Wednesday, June 27, 2012

Wisdom Cookies

Readings: Proverbs 16:1-9; I Corinthians 10:1-13

Anyone who has ever eaten at a Chinese restaurant knows that, at the end of the meal when the bill arrives, it will be accompanied by a fortune cookie for each person at the table. There are all kinds of suggestions on who gets which cookie. The basic custom of which I'm aware involves never picking one's own cookie, but allowing someone else to do it for you. This works fine, of course, unless you're dining solo--then I guess you could count it being picked out for you from the beginning when it arrives at your table. 

It's always fun to go around the table and have each fortune read by its new owner. Some seem to fit nicely into our lifestyles and we consider it custom made for us; others just kind of leave us shaking our heads and wondering. 

As Christians, we more or less have our own type of fortune cookie in the Bible--although probably "wisdom cookies" would be a more appropriate name. Wisdom cookies sprinkled liberally with those precious seeds of God's wisdom. 

We have the Book of Proverbs.

When we look at these words of wisdom and practice them in our lives, our good fortune may indeed increase--although on a level much deeper than we normally think. We are, after all, following the rule of God in our lives when living out the proverbs.

From the readings above today, three particular proverbs stood out to me. The first is from verse 2: "All a man's ways seem innocent to him, but motives are weighed by the Lord". How many times have we "meant well" or plowed head-first into an issue without first taking it to Christ? Most time is just doesn't work out well, even when we mean well and all seems innocent. We forget that our interpretation of an innocent act and Christ's interpretation of an innocent act can be two different things.

Verse 3 is another truth to practice each day: "Commit to the Lord whatever you do, and your plans will succeed." When we make plans, once again, we tend to plow right ahead without first taking it to Christ. If we commit to Christ our "blueprints" of plans, we are much more likely to succeed. The plans will be more carefully thought out; something to take to Christ would need to be of pure thinking and motive. Once we pass that hurdle and make our plans pleasing to God, if it be His will for our journey, that plan will succeed beyond our wildest imaginations.

Verse 9: "In his heart a man plans his course, but the Lord determines his steps." By nature, we humans are planners...we plan every moment of every day if given the chance. However, once again we tend to forget the necessary step of inviting Christ into the plans. We may know where we want to head in life, but if we exclude God from these plans, our steps will falter again and again.

In I Corinthians, Paul shares with us more seeds of wisdom through Christ--these seeds of wisdom are also showers of blessings to ease us when times get tough. "So if you think you are standing firm, be careful that you don't fall! No temptation has seized you except what is common to man. And God is faithful; he will not let you be tempted beyond what you can bear. But when you are tempted, he will also provide a way out so you can stand up under it" (verses 12-13). If we awake each morning remembering these words, we will be more than able to take on each day and live it to the fullest in ways that are pleasing to God.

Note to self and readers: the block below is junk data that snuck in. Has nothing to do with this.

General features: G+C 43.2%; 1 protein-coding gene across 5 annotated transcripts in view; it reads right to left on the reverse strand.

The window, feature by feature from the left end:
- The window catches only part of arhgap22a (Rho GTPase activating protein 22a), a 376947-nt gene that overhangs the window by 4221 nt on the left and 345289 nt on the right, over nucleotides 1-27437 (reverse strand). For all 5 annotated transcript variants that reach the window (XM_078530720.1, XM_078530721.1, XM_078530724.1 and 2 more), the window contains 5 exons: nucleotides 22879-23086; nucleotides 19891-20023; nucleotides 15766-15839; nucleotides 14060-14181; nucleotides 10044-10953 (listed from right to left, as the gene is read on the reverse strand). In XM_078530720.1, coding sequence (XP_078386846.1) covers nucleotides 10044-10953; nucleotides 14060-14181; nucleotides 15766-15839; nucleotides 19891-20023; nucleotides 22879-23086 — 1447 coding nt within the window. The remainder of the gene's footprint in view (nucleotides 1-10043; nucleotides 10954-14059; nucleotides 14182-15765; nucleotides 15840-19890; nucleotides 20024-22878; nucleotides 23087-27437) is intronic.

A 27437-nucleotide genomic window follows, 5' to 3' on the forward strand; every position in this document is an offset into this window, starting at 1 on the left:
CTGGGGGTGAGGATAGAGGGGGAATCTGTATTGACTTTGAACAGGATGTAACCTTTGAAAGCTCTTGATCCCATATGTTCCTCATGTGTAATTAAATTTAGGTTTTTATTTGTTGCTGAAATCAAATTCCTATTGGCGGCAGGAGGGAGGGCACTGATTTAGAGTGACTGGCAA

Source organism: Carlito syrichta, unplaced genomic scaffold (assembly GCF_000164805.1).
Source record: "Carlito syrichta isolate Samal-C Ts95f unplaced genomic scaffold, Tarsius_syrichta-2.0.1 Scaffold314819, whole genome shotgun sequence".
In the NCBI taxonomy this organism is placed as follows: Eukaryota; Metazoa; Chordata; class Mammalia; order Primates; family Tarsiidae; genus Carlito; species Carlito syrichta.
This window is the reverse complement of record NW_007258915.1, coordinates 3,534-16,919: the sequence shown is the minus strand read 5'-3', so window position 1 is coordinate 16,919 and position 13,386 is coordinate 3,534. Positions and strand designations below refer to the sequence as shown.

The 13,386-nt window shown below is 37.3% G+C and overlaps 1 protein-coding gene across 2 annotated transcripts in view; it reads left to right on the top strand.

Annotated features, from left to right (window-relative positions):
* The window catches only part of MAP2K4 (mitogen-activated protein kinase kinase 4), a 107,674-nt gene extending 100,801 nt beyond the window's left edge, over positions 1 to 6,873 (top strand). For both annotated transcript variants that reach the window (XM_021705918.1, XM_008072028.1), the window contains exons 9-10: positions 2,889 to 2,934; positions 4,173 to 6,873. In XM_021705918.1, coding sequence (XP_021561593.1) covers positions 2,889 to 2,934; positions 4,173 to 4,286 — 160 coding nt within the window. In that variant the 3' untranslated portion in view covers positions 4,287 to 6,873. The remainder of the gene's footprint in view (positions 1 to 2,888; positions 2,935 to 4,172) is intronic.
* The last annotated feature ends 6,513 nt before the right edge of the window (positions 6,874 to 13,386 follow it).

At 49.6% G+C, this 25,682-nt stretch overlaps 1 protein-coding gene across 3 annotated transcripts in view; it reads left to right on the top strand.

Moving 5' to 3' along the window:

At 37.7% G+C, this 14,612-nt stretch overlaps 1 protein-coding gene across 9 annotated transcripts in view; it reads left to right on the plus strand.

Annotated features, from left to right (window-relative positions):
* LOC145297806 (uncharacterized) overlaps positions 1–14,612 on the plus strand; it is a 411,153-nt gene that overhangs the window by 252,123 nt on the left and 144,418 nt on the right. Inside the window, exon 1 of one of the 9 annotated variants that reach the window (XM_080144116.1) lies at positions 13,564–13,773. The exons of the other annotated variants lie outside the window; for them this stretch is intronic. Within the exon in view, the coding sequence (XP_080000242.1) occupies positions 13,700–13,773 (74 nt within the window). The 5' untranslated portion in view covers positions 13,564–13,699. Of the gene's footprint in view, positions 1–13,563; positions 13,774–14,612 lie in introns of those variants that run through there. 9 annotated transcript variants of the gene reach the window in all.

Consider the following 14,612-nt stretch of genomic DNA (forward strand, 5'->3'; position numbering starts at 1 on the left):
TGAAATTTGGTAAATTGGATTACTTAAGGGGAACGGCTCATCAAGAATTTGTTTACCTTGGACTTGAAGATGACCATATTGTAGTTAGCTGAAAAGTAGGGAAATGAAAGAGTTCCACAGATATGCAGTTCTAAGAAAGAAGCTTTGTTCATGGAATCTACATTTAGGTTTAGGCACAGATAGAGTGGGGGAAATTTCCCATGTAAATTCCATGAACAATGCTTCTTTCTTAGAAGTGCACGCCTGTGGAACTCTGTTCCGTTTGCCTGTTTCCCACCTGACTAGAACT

Seeds of sure to scatter freely and nurture...the world could use a  healthy crop!

Peace be with you. 

Wednesday, June 20, 2012

The Art(lessness) of Negotiation

Readings: Jeremiah 23:16-29, Romans 8:12-17, Matthew 7:15-21

The Art of Negotiation, The Art of the Deal...two book titles among the hundreds that are found on bookshelves of booksellers these days. Making deals and having negotiations have seemingly come to the forefront of most everything we do anymore.

While compromise is sometimes the only viable solution, we seem to have taken that idea to limitless extremes. Our court systems are full of lawsuits where one group has taken liberties with another group and are now in negotiations to handle damage control; many a teacher has sadly walked away from education after realizing that we have raised generations of potential great minds that think first of negotiation down to the lowest common denominator of work needed to pursue knowledge; we all grouse about poor service, poor products, poor quality, yet we will jump at the first opportunity to negotiate a "real deal" on something...

Sometimes it works--sometimes it just doesn't.

Our daily lives have become a beehive of these activities. We spend time in endless negotiations and have little to show for it except stress, anxiety, and frustration.

Turn on a TV, radio, or open a magazine and, once again, we're bombarded with negotiations...but they seem to go too much to the extreme. How many commercials are on each day that first plague us with worry, concern, or anxiety and then assure us with product "x" all will be well? It used to be funny to watch because it was no more disconcerting than a dirt ring on a collar or a husband who preferred someone else's coffee enough to accept a refill. Now it's our health, our safety, our homes--most everything--that is being put on the table for negotiations. We're told that home invasions abound, that we're a stroke or heart attack waiting to happen and no one will be available to help us, etc. Then the negotiators come to the rescue. If we buy product "x" or subscribe to a service being advertised then all will be fine and we'll never have another worry. I don't know about you, but I'm not buying it--literally nor figuratively.

False prophets abound. They play on our worry, our fears, our stresses...things that the Bible tells us repeatedly are issues of the flesh, not the of the spirit.